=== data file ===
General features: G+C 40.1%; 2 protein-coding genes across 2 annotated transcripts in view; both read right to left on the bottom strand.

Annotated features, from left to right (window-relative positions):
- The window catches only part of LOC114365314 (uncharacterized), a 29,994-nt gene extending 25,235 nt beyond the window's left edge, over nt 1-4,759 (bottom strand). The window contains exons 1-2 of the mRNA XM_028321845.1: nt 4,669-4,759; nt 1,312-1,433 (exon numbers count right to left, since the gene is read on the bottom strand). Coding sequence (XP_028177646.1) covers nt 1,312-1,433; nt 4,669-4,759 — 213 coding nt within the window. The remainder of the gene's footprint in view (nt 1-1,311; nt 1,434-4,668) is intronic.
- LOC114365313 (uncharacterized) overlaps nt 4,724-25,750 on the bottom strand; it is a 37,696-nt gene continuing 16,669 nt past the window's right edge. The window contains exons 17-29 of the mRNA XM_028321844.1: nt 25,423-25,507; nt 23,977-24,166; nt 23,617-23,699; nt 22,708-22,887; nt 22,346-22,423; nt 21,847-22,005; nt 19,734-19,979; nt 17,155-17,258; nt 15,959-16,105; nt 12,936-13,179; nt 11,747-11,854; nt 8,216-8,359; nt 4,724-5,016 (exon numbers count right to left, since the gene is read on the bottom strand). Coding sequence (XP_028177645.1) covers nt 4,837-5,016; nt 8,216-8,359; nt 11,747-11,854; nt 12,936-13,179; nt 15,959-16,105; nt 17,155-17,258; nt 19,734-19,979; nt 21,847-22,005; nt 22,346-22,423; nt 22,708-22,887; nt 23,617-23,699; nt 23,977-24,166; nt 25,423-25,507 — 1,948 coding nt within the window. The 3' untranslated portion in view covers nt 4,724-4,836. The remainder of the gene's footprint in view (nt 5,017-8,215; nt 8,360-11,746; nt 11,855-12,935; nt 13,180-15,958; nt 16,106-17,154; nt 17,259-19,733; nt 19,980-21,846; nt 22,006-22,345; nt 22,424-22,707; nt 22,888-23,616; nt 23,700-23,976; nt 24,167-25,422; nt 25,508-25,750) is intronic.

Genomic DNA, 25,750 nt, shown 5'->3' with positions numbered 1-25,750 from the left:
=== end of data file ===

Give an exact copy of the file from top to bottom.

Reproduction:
General features: G+C 40.1%; 2 protein-coding genes across 2 annotated transcripts in view; both read right to left on the bottom strand.

Annotated features, from left to right (window-relative positions):
- The window catches only part of LOC114365314 (uncharacterized), a 29,994-nt gene extending 25,235 nt beyond the window's left edge, over nt 1-4,759 (bottom strand). The window contains exons 1-2 of the mRNA XM_028321845.1: nt 4,669-4,759; nt 1,312-1,433 (exon numbers count right to left, since the gene is read on the bottom strand). Coding sequence (XP_028177646.1) covers nt 1,312-1,433; nt 4,669-4,759 — 213 coding nt within the window. The remainder of the gene's footprint in view (nt 1-1,311; nt 1,434-4,668) is intronic.
- LOC114365313 (uncharacterized) overlaps nt 4,724-25,750 on the bottom strand; it is a 37,696-nt gene continuing 16,669 nt past the window's right edge. The window contains exons 17-29 of the mRNA XM_028321844.1: nt 25,423-25,507; nt 23,977-24,166; nt 23,617-23,699; nt 22,708-22,887; nt 22,346-22,423; nt 21,847-22,005; nt 19,734-19,979; nt 17,155-17,258; nt 15,959-16,105; nt 12,936-13,179; nt 11,747-11,854; nt 8,216-8,359; nt 4,724-5,016 (exon numbers count right to left, since the gene is read on the bottom strand). Coding sequence (XP_028177645.1) covers nt 4,837-5,016; nt 8,216-8,359; nt 11,747-11,854; nt 12,936-13,179; nt 15,959-16,105; nt 17,155-17,258; nt 19,734-19,979; nt 21,847-22,005; nt 22,346-22,423; nt 22,708-22,887; nt 23,617-23,699; nt 23,977-24,166; nt 25,423-25,507 — 1,948 coding nt within the window. The 3' untranslated portion in view covers nt 4,724-4,836. The remainder of the gene's footprint in view (nt 5,017-8,215; nt 8,360-11,746; nt 11,855-12,935; nt 13,180-15,958; nt 16,106-17,154; nt 17,259-19,733; nt 19,980-21,846; nt 22,006-22,345; nt 22,424-22,707; nt 22,888-23,616; nt 23,700-23,976; nt 24,167-25,422; nt 25,508-25,750) is intronic.

Genomic DNA, 25,750 nt, shown 5'->3' with positions numbered 1-25,750 from the left: